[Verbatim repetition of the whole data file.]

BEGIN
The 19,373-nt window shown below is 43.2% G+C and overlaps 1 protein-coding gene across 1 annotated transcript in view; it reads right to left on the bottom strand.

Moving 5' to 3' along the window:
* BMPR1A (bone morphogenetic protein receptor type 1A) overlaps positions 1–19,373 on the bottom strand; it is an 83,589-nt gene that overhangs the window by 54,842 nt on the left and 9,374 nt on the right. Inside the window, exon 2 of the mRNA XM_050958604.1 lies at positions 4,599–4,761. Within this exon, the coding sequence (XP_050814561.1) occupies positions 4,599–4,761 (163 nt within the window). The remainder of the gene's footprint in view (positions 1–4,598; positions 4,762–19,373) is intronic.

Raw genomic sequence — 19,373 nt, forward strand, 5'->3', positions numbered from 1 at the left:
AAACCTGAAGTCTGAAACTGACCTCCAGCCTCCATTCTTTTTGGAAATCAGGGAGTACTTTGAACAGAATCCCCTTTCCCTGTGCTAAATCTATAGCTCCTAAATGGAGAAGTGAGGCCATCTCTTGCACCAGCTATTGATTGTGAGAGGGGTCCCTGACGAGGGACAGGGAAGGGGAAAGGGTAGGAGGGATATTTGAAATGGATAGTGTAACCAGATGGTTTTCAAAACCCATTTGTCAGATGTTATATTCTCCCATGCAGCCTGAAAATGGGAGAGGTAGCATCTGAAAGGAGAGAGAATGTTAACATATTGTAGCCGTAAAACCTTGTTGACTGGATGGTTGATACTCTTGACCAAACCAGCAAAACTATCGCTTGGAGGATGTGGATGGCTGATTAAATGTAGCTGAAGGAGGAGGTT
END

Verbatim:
The 19,373-nt window shown below is 43.2% G+C and overlaps 1 protein-coding gene across 1 annotated transcript in view; it reads right to left on the bottom strand.

Moving 5' to 3' along the window:
* BMPR1A (bone morphogenetic protein receptor type 1A) overlaps positions 1–19,373 on the bottom strand; it is an 83,589-nt gene that overhangs the window by 54,842 nt on the left and 9,374 nt on the right. Inside the window, exon 2 of the mRNA XM_050958604.1 lies at positions 4,599–4,761. Within this exon, the coding sequence (XP_050814561.1) occupies positions 4,599–4,761 (163 nt within the window). The remainder of the gene's footprint in view (positions 1–4,598; positions 4,762–19,373) is intronic.

Raw genomic sequence — 19,373 nt, forward strand, 5'->3', positions numbered from 1 at the left:
AAACCTGAAGTCTGAAACTGACCTCCAGCCTCCATTCTTTTTGGAAATCAGGGAGTACTTTGAACAGAATCCCCTTTCCCTGTGCTAAATCTATAGCTCCTAAATGGAGAAGTGAGGCCATCTCTTGCACCAGCTATTGATTGTGAGAGGGGTCCCTGACGAGGGACAGGGAAGGGGAAAGGGTAGGAGGGATATTTGAAATGGATAGTGTAACCAGATGGTTTTCAAAACCCATTTGTCAGATGTTATATTCTCCCATGCAGCCTGAAAATGGGAGAGGTAGCATCTGAAAGGAGAGAGAATGTTAACATATTGTAGCCGTAAAACCTTGTTGACTGGATGGTTGATACTCTTGACCAAACCAGCAAAACTATCGCTTGGAGGATGTGGATGGCTGATTAAATGTAGCTGAAGGAGGAGGTT